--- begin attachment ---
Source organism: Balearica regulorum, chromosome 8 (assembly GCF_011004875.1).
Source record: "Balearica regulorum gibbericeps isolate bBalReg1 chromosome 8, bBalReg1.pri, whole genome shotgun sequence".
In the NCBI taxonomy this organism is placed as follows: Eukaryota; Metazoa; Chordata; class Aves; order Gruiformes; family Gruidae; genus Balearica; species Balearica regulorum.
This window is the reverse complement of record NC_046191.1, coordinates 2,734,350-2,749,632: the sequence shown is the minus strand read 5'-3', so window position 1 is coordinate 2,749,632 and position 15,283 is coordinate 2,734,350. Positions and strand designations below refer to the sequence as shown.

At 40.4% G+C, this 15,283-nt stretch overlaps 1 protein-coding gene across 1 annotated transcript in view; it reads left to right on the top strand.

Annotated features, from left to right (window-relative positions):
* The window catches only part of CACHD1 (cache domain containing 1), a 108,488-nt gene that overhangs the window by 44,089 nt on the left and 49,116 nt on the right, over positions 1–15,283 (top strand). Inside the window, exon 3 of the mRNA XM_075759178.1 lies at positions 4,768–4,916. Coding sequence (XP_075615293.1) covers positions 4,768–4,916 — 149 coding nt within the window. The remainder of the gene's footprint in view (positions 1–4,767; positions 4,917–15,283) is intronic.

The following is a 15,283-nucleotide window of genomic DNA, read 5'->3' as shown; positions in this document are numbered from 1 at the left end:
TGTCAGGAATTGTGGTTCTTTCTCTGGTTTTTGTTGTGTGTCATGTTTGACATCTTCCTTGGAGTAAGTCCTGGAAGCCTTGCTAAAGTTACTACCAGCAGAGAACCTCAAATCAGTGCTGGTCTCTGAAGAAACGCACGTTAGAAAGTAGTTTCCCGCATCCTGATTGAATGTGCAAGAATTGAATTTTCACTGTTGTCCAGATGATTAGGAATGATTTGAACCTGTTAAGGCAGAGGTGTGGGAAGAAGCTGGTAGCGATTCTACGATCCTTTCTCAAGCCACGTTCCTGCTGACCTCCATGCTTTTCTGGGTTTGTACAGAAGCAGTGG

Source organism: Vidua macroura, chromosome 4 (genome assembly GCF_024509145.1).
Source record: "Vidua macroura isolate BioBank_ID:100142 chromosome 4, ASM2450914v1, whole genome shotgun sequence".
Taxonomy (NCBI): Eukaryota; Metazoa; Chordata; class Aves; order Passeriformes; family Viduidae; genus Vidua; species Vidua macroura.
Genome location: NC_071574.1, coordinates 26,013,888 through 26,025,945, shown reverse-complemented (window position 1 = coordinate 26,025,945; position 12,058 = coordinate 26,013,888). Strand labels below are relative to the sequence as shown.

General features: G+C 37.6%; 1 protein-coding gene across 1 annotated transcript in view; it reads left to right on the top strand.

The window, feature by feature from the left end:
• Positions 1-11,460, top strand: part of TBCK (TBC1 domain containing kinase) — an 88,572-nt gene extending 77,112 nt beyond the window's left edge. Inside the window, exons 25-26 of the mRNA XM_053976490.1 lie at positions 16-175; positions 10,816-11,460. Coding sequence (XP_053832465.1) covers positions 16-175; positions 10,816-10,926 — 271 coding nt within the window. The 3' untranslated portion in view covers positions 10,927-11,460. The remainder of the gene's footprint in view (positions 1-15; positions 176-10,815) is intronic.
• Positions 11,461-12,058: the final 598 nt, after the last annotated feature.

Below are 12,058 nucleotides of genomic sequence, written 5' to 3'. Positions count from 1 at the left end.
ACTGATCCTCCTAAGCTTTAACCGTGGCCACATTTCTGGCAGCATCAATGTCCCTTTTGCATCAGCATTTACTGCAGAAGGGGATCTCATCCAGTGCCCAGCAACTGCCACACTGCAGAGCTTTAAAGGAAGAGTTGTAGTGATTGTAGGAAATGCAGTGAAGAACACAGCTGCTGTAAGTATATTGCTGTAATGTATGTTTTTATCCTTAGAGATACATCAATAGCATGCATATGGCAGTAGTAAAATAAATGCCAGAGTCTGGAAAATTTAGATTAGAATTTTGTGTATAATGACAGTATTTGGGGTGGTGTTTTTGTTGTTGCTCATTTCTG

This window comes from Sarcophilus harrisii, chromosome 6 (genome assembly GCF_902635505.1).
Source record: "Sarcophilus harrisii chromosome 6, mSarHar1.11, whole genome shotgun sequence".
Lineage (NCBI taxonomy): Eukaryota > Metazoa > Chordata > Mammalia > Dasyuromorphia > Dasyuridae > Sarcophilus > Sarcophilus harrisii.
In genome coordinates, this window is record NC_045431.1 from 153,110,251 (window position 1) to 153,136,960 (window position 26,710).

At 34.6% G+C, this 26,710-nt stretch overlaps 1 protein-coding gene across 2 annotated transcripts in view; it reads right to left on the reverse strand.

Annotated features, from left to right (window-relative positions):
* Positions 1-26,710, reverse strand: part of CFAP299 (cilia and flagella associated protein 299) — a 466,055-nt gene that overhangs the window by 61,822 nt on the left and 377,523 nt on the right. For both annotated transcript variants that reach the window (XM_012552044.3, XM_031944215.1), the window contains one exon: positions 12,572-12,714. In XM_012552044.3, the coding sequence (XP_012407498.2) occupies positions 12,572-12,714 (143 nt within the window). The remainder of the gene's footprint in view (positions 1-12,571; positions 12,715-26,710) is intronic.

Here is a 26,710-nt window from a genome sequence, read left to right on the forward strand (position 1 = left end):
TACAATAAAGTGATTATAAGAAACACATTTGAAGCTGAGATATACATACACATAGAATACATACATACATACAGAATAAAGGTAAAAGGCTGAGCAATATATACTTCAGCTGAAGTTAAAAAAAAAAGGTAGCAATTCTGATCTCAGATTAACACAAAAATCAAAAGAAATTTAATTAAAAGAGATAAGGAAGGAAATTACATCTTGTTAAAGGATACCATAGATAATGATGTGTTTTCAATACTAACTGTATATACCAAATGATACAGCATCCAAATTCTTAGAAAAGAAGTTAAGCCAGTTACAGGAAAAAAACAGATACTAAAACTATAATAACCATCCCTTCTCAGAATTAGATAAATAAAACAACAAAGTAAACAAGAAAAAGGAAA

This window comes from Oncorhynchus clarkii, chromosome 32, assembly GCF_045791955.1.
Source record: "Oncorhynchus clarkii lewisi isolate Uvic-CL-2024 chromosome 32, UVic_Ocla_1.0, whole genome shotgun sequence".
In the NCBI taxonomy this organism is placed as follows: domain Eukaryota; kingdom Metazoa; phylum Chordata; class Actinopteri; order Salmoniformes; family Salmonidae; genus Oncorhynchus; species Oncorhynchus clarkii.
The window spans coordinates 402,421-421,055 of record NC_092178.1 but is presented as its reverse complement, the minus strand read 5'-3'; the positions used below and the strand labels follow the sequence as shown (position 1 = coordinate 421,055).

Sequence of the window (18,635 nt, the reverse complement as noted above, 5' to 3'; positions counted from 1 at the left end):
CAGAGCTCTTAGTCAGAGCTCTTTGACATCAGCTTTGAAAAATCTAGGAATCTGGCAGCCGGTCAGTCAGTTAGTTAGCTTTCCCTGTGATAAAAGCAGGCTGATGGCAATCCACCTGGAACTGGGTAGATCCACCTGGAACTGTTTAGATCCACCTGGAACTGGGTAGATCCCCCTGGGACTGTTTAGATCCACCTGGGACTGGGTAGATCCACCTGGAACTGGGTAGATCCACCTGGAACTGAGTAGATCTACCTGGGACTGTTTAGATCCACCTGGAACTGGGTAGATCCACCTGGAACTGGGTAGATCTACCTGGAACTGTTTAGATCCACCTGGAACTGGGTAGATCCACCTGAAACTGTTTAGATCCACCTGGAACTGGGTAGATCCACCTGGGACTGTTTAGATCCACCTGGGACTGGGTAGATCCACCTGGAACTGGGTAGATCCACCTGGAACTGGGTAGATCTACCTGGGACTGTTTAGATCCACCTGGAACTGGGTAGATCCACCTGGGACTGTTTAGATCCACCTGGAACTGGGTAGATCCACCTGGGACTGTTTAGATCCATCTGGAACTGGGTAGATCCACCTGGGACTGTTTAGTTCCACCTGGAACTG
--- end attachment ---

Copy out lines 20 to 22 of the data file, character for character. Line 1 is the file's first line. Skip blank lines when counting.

This window comes from Sarcophilus harrisii, chromosome 6 (genome assembly GCF_902635505.1).
Source record: "Sarcophilus harrisii chromosome 6, mSarHar1.11, whole genome shotgun sequence".
Lineage (NCBI taxonomy): Eukaryota > Metazoa > Chordata > Mammalia > Dasyuromorphia > Dasyuridae > Sarcophilus > Sarcophilus harrisii.